I have been inspired by Katrina of Edelweiss Patterns because every year she sews 2 vintage Christmas dresses, one for her and one for her mother.
One of the items on my dream list has been a 1950's Christmas party dress. I settled on this Vintage Vogue pattern from 1957. I did a bit of quick last minute shopping at JoAnn where the options led me to a red satin. As I pulled that from the shelf, I noticed tucked behind it a changeable red/black silk taffeta called Iridescent Red Tango. All 5 yards of 60" fabric and required notions came to a mere $25!
Laying out the pattern was not as easy as the directions implied. After playing around with various arrangements I settled with these layouts, done in 3 sets, based on how I had to lay out the selvages.
In this photo the fold is on the right and selvage is on the left.
Here I brought the selvages to the middle which left the folds on each side.
Finally I put the fold at the top with the selvages on each side.
Bodice before the facing was added...
Now for the various interesting skirt pieces.
One corner had to overlap with another (in the third layout shown above) so I pieced the missing part which is now mostly hidden by the hem.
As I sewed my dress, I matched the directions from the Vogue pattern to my Couture Sewing Techniques book. Since it is my goal to improve my sewing skills and to do more couture type work, I tried to apply every technique I could.
Edges of the seams were often overcast by hand in couture houses, however the author admitted that in these days of modern machinery, couture houses often save time (for a cheaper price) by overcasting them by machine. Thus I did what I've always done since I started sewing in the 5th grade. I overcast with a simple machine zig zag stitch. I had no idea that was a couture technique I've been doing.
Finally the skirt is done and ready to be attached to the bodice...
I had difficulty keeping the points of the gore, so I sewed those sections by hand, which is how a couture house would have done it. Couture houses do more hand sewing than machine sewing so they have more control for fine detail. It certainly works better for me too! I admire those who can do everything so beautifully by machine. However I am happy to do hand work and am glad to find that the couture book gives me "permission" and moral support to do so! I feel like I am with kindred spirits!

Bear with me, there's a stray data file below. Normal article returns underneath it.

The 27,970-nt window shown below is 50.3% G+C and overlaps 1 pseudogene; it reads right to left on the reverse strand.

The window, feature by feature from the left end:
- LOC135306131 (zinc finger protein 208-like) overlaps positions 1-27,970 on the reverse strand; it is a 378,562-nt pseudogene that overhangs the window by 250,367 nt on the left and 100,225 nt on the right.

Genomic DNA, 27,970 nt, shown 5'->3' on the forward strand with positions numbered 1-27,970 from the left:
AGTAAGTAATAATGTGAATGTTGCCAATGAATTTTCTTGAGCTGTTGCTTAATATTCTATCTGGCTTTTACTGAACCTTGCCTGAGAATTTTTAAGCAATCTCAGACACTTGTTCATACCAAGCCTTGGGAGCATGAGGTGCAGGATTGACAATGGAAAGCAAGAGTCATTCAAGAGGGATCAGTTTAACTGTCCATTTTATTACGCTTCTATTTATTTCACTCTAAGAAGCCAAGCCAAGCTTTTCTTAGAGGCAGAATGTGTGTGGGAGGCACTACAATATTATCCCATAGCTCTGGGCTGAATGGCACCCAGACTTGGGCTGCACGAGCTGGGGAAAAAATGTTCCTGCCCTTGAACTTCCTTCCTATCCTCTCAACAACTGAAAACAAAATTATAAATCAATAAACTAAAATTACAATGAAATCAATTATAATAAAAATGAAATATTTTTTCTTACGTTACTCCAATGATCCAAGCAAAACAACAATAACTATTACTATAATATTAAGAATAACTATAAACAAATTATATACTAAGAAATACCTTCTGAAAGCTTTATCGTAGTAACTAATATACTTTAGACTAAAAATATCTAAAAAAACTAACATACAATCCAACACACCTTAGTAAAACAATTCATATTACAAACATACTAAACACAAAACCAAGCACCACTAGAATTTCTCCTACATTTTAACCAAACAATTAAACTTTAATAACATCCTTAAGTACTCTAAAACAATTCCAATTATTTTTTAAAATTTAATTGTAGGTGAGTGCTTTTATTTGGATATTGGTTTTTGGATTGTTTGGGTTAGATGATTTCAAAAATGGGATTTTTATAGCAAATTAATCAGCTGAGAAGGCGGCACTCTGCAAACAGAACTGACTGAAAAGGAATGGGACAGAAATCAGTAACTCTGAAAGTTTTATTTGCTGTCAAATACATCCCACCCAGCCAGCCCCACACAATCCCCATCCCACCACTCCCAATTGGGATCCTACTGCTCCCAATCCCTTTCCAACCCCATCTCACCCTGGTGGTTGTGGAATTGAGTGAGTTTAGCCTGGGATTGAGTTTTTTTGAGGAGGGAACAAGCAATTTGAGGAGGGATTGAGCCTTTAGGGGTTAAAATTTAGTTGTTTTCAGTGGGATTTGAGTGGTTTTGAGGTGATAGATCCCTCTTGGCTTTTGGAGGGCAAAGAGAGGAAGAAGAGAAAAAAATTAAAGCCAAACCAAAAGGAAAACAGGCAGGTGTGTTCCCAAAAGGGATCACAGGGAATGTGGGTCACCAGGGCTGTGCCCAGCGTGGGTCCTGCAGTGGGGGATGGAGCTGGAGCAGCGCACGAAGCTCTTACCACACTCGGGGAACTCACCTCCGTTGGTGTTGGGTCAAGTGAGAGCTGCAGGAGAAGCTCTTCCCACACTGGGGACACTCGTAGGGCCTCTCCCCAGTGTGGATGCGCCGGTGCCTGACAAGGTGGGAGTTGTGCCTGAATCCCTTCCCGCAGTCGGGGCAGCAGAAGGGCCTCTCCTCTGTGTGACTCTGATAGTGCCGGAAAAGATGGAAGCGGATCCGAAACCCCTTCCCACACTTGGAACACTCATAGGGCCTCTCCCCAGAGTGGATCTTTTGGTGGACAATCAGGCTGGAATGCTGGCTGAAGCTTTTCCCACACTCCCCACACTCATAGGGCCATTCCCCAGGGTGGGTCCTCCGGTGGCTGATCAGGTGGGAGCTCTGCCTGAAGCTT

Another couture technique is to hand pick a zipper, which I did here. I learned how to do this years ago when my mom shared the technique that she had just learned from her Aunt Laura, the one I've mentioned before who used to sew her own clothes and work as an executive secretary in Manhattan years ago. I can't help but conjure up couture images of her in New York City!
Only a bit of hand work is left.
After finishing the edge of the hem, I sewed a basting stitch to guide me to place an even hem. Since I am tall, and had to shorten some of the length because somehow my skirt pieces were of different lengths when I sewed them together, I lost a bit of length. Therefore I preferred to keep as much length as possible, so I made a smaller hem than was recommended by both my pattern and couture book. I hemmed my skirt by hand with a blind hem stitch.
Hem from the outside while in the process of hand sewing...
Finished hem from the inside...
Finished hem from the outside...
I was hemming miles of this skirt all day long. Thankfully it was finally ready in time for me to get ready for the party! I tried it on with my 1950's petticoat but it was horribly bulky. No matter. I decided to go with a more contemporary look for my 1957 dress. Later I'll work on my petticoat to refine the silhouette. That will be one of my sewing goals for 2016!
At the Country Club...
Pattern: Vintage Vogue 1172
Fabric-Red/Black Changeable Silk Taffeta from JoAnn
How Long did it Take to Make?-1 week
Cost-$25 (all items were on half price)